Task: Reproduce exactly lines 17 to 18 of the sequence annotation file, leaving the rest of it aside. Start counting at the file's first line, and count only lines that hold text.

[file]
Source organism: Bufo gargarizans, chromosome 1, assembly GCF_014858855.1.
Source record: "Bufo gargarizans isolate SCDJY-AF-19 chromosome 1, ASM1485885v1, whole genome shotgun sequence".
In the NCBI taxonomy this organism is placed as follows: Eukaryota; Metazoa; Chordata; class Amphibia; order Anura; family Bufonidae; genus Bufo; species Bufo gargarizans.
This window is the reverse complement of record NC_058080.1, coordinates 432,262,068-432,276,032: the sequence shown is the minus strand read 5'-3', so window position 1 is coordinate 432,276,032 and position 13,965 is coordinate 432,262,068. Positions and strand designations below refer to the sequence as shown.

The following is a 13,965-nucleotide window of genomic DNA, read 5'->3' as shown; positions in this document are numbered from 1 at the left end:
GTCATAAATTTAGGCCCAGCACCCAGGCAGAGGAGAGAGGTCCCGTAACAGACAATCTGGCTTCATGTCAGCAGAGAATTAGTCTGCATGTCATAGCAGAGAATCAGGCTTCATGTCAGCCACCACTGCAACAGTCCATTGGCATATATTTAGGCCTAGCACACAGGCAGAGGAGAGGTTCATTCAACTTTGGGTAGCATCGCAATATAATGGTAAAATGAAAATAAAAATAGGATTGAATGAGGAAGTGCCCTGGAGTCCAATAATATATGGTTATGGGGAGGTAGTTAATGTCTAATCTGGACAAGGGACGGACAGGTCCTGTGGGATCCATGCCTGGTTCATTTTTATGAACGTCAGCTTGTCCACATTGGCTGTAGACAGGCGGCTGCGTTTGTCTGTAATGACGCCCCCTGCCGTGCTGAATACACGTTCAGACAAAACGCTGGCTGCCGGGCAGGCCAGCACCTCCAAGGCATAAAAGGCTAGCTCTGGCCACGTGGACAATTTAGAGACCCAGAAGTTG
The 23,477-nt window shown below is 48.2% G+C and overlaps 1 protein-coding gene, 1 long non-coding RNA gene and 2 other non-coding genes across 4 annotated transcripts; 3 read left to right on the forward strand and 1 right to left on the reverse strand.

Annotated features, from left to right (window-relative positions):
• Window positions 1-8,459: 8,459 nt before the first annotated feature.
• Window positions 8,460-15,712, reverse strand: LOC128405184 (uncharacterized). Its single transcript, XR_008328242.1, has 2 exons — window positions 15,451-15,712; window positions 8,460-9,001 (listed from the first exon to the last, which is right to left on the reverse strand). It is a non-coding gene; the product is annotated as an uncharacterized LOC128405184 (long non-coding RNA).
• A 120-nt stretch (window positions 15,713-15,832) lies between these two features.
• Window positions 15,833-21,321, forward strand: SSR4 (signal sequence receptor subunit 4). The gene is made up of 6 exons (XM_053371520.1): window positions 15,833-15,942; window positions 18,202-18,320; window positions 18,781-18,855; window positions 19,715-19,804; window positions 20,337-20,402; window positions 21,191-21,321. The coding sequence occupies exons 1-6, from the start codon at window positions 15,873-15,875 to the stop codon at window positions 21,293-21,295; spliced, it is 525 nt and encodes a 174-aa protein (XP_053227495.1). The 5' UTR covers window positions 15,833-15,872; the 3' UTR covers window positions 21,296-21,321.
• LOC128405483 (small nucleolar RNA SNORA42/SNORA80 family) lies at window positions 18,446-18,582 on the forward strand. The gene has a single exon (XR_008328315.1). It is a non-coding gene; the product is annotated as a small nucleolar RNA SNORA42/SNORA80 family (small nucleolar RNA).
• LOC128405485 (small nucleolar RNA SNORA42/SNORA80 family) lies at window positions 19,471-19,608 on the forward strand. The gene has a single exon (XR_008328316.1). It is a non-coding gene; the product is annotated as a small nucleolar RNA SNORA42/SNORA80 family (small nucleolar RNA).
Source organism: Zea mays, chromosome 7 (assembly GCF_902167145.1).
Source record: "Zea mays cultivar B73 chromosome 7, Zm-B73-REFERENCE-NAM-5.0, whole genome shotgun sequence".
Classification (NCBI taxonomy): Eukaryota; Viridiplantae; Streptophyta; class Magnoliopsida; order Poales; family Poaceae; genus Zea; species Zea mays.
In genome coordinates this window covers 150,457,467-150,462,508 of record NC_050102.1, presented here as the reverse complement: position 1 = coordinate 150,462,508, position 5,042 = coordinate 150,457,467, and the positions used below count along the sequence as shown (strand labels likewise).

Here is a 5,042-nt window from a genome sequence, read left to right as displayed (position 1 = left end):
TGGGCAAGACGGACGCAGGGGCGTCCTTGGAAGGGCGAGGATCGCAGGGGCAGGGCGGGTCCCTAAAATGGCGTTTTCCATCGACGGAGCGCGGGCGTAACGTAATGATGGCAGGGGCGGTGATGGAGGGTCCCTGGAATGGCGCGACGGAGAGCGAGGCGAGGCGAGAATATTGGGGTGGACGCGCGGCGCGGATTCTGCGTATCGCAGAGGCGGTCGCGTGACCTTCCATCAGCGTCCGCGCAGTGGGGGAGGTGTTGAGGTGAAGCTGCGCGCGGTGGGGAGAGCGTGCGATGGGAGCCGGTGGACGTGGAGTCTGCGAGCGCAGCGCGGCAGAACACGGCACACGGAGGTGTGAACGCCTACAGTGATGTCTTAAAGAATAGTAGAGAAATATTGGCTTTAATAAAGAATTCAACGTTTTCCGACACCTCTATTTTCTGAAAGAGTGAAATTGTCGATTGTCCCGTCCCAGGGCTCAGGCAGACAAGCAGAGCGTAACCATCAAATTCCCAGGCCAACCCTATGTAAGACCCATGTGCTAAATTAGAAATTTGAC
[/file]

Classification (NCBI taxonomy): Eukaryota; Viridiplantae; Streptophyta; class Magnoliopsida; order Poales; family Poaceae; genus Zea; species Zea mays.
In genome coordinates this window covers 150,457,467-150,462,508 of record NC_050102.1, presented here as the reverse complement: position 1 = coordinate 150,462,508, position 5,042 = coordinate 150,457,467, and the positions used below count along the sequence as shown (strand labels likewise).